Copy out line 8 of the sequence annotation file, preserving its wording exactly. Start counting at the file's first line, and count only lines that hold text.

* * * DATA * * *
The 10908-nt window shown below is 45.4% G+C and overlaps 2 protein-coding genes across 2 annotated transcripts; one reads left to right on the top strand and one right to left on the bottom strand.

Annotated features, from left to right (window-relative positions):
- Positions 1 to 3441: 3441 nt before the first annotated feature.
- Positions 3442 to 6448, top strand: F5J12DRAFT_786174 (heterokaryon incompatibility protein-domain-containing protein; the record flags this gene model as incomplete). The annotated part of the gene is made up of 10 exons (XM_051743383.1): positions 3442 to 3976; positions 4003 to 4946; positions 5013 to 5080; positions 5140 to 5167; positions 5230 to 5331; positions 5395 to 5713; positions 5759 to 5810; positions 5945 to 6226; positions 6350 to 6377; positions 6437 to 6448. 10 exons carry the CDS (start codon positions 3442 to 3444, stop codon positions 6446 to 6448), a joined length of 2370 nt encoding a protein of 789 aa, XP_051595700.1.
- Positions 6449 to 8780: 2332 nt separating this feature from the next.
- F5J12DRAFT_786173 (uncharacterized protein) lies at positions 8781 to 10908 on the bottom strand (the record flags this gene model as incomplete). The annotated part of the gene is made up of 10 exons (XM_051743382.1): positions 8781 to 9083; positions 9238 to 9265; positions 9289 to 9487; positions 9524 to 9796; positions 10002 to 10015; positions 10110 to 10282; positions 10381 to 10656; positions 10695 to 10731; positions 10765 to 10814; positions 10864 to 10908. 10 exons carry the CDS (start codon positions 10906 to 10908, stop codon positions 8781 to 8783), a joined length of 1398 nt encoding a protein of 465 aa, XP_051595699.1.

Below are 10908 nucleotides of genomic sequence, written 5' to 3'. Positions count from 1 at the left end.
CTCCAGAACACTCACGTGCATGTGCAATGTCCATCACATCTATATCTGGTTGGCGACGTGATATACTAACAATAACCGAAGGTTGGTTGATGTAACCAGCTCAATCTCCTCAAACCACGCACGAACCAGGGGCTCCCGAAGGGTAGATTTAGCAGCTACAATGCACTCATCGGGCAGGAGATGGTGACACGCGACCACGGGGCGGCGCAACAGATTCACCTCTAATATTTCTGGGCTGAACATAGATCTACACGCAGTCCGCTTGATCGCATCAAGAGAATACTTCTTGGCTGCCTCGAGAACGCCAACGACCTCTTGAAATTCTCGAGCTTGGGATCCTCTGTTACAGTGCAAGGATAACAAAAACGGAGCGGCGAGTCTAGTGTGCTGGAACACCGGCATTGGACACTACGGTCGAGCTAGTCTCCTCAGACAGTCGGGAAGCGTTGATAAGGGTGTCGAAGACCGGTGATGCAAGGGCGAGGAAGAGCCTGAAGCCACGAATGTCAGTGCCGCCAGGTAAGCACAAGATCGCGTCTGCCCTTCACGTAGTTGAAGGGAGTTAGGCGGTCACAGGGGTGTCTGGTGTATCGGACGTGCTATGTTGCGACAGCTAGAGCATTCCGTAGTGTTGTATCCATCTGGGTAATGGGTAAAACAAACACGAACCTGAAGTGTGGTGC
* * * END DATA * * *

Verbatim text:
CTCCAGAACACTCACGTGCATGTGCAATGTCCATCACATCTATATCTGGTTGGCGACGTGATATACTAACAATAACCGAAGGTTGGTTGATGTAACCAGCTCAATCTCCTCAAACCACGCACGAACCAGGGGCTCCCGAAGGGTAGATTTAGCAGCTACAATGCACTCATCGGGCAGGAGATGGTGACACGCGACCACGGGGCGGCGCAACAGATTCACCTCTAATATTTCTGGGCTGAACATAGATCTACACGCAGTCCGCTTGATCGCATCAAGAGAATACTTCTTGGCTGCCTCGAGAACGCCAACGACCTCTTGAAATTCTCGAGCTTGGGATCCTCTGTTACAGTGCAAGGATAACAAAAACGGAGCGGCGAGTCTAGTGTGCTGGAACACCGGCATTGGACACTACGGTCGAGCTAGTCTCCTCAGACAGTCGGGAAGCGTTGATAAGGGTGTCGAAGACCGGTGATGCAAGGGCGAGGAAGAGCCTGAAGCCACGAATGTCAGTGCCGCCAGGTAAGCACAAGATCGCGTCTGCCCTTCACGTAGTTGAAGGGAGTTAGGCGGTCACAGGGGTGTCTGGTGTATCGGACGTGCTATGTTGCGACAGCTAGAGCATTCCGTAGTGTTGTATCCATCTGGGTAATGGGTAAAACAAACACGAACCTGAAGTGTGGTGC